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Comment: Re:Apple has 'done nothing'??? (Score 1) 139

by cmdrbuzz (#47489797) Attached to: Google To Stop Describing Games With In-App Purchases As 'Free'


The "Purchase app" within 15 minutes without re-prompting for a password (which is configurable) is a separate 15 minute timer to the "In-App purchase" one.

And you can easily set "ask for password for each purchase" in the settings, along with "disable in-app purchases"

Comment: Re:Duh... (Score 1) 265

by cmdrbuzz (#47068901) Attached to: IT Pro Gets Prison Time For Sabotaging Ex-Employer's System

To be honest, if my son was kidnapped, I'd do everything I possibly could to find him.

Anyone that says "You call your lawyer first", cannot possibly have children, or if they do, really need their priority sorting out!

Only thing that matters is finding your kid as fast as physically possible. If that means the police/FBI/whoever want to strip-search me to prove I had nothing to do with it, or search my house or whatever, I wouldn't care. Do whatever and however it takes to find my kid!

And I'm so, so sorry you and your family had to go through that. Holy cow, I cannot even begin to think how hard that must be.

Comment: Re:Translation (Score 1) 589

by cmdrbuzz (#46931425) Attached to: Microsoft Cheaper To Use Than Open Source Software, UK CIO Says

Thats weird, because I work for a FTSE 100 financial services company and we had a few little issues when nearly 72,000 members of the public attempted to use our online services at the same time, when our usual concurrent volume is around 4,500.

We planned for a "worse-case" of 50,000 concurrent trades, but our system DDOS-ed itself at around 71,000 (gotta love fast-switch cluster failover, and back, and over, and back... Oracle FTW!!!)

Anyhow, before we could even think to phone Oracle and shout that our newest 1.2 million pound server wasn't handling particularly well, the head of Oracle UK phoned /us/ and offered us a team of their best engineers to help get us fixed.

I'd have thought we'd be smaller than a US gov agency, but hey ho, Oracle (plus Cisco, Juniper and EMC) parachuted people straight in, nothing too much to help.

Admittedly now we have bought a lot more kit, but they weren't to know that we'd do that considering the failure.

Comment: Heartbleed not fixed in 5.5 by default (Score 0) 128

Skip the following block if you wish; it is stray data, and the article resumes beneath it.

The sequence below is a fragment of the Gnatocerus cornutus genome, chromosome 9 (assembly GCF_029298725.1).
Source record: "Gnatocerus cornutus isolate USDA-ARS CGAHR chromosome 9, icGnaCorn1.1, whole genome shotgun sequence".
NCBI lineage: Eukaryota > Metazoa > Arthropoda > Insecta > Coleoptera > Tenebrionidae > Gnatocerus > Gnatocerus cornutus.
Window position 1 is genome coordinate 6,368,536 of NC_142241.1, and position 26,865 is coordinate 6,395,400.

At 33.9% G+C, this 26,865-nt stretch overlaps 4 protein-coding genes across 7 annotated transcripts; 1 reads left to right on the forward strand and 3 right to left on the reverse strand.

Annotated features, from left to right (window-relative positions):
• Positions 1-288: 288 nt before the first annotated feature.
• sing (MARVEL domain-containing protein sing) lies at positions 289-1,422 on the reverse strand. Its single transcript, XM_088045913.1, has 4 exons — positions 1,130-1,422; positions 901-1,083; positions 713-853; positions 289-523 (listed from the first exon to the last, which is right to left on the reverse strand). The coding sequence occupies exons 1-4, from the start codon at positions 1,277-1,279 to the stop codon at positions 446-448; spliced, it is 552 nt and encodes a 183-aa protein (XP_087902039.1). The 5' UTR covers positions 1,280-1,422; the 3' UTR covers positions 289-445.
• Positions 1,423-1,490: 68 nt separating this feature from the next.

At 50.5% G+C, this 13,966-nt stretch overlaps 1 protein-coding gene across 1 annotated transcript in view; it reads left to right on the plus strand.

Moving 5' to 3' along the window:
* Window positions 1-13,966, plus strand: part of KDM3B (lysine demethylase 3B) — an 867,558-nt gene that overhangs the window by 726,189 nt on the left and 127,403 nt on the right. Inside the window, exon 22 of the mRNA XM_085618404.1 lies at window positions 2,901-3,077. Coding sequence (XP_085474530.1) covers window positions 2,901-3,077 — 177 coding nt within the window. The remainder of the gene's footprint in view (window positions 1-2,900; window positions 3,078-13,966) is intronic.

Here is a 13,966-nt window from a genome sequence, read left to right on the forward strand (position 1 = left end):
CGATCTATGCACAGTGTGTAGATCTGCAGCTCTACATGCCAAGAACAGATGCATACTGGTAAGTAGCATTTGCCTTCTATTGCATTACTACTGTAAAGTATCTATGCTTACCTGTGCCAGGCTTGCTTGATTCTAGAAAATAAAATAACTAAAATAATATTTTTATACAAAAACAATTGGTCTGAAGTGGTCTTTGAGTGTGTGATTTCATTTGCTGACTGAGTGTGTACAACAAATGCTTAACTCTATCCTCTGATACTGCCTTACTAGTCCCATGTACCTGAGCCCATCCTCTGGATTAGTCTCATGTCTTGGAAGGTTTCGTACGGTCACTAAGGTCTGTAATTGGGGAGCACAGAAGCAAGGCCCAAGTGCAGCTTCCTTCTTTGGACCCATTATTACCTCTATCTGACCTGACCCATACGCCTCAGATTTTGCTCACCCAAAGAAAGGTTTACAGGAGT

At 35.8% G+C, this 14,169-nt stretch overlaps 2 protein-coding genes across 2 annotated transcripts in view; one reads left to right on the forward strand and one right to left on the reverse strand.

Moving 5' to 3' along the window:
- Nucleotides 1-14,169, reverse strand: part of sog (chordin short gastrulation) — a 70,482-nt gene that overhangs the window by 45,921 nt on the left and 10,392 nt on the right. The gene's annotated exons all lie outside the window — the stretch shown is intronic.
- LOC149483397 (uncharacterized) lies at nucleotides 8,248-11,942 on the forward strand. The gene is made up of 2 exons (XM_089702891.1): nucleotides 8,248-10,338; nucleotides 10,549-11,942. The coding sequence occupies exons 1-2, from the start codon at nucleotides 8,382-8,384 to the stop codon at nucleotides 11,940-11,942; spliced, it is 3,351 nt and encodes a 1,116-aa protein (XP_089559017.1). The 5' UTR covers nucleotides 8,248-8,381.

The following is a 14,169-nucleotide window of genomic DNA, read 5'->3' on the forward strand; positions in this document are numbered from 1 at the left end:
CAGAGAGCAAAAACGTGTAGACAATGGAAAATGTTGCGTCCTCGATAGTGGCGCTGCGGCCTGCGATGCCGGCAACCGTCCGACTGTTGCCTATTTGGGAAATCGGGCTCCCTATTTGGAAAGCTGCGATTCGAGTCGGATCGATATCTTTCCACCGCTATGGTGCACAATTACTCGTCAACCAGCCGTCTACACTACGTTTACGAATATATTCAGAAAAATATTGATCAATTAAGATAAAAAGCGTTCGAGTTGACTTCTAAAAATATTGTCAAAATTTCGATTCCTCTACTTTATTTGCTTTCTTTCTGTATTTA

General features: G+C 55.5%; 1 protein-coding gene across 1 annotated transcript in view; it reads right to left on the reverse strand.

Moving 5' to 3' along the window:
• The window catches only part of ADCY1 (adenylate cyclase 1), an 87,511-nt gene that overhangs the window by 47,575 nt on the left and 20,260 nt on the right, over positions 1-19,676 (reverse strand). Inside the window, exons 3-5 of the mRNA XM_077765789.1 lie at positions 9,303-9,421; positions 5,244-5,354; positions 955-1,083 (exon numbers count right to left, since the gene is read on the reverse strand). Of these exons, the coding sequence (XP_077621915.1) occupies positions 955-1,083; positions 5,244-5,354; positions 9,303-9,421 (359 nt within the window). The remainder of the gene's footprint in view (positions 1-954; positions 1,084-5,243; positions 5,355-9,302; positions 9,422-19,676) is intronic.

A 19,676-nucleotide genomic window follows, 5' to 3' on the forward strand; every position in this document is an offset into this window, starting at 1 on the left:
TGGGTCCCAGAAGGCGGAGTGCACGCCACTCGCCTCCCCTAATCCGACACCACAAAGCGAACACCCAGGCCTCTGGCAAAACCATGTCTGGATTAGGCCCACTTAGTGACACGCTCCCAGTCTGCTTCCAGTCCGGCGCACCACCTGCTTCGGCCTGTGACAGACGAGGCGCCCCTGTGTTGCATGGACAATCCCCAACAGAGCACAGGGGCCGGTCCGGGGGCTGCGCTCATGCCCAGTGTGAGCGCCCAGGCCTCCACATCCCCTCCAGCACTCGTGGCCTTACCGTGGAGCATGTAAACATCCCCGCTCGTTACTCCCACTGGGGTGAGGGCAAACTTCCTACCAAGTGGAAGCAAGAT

by cmdrbuzz (#46891961) Attached to: OpenBSD 5.5 Released

Just an FYI, heartbleed is not fixed in 5.5 without extra (source) patches.


  002: SECURITY FIX: April 8, 2014 All architectures
Missing bounds checking in OpenSSL's implementation of the TLS/DTLS heartbeat extension (RFC6520) which can result in a leak of memory contents.
A source code patch exists which remedies this problem.

Comment: Re:sales tax is always on the FULL PRICE (Score 1) 330

by cmdrbuzz (#41885763) Attached to: Amazon Charges Sales Tax On "Shipping and Handling"

Amazon certainly do get that "luxury" as its how they are currently screwing over people in the UK for VAT on ebooks.

Amazon collect VAT from UK residents for ebooks, however as they are "based" in Luxembourg they remit a VAT rate of ZERO, so the VAT they collect is pure profit.

Comment: Re:The court didn't ask for an apology... (Score 1) 413

by cmdrbuzz (#41780445) Attached to: Apple Posts Non-Apology To Samsung

Why don't you repeat all the ways they didn't comply? I cannot see anything that they did not comply with.

And whilst Apple may be hated by you, the rest of us grown-ups realize that all companies are good and bad and Apple are just reacting to Samsung copying a design that Apple popularized. That and Samsung trying to gouge other companies using FRAND patents.

Comment: Re:The certificate is not the problem; IPv4 is (Score 1) 141

by cmdrbuzz (#41720759) Attached to: Poor SSL Implementations Leave Many Android Apps Vulnerable

Without SNI you can only have one certificate per IP address as the certificate is sent to the client before the client can send the Host: header to indicate which site he is trying to access.

The only way around this (apart from using SNI) is either wildcard certs or SAN attributes.

Once the server has sent the certificate the client will check to see if the certificate matches the DNS name it is attempting to access (either CN or SAN), however this is done by the client without the server knowing which DNS name the client is looking for. Hence the SNI requirements.

"A great many people think they are thinking when they are merely rearranging their prejudices." -- William James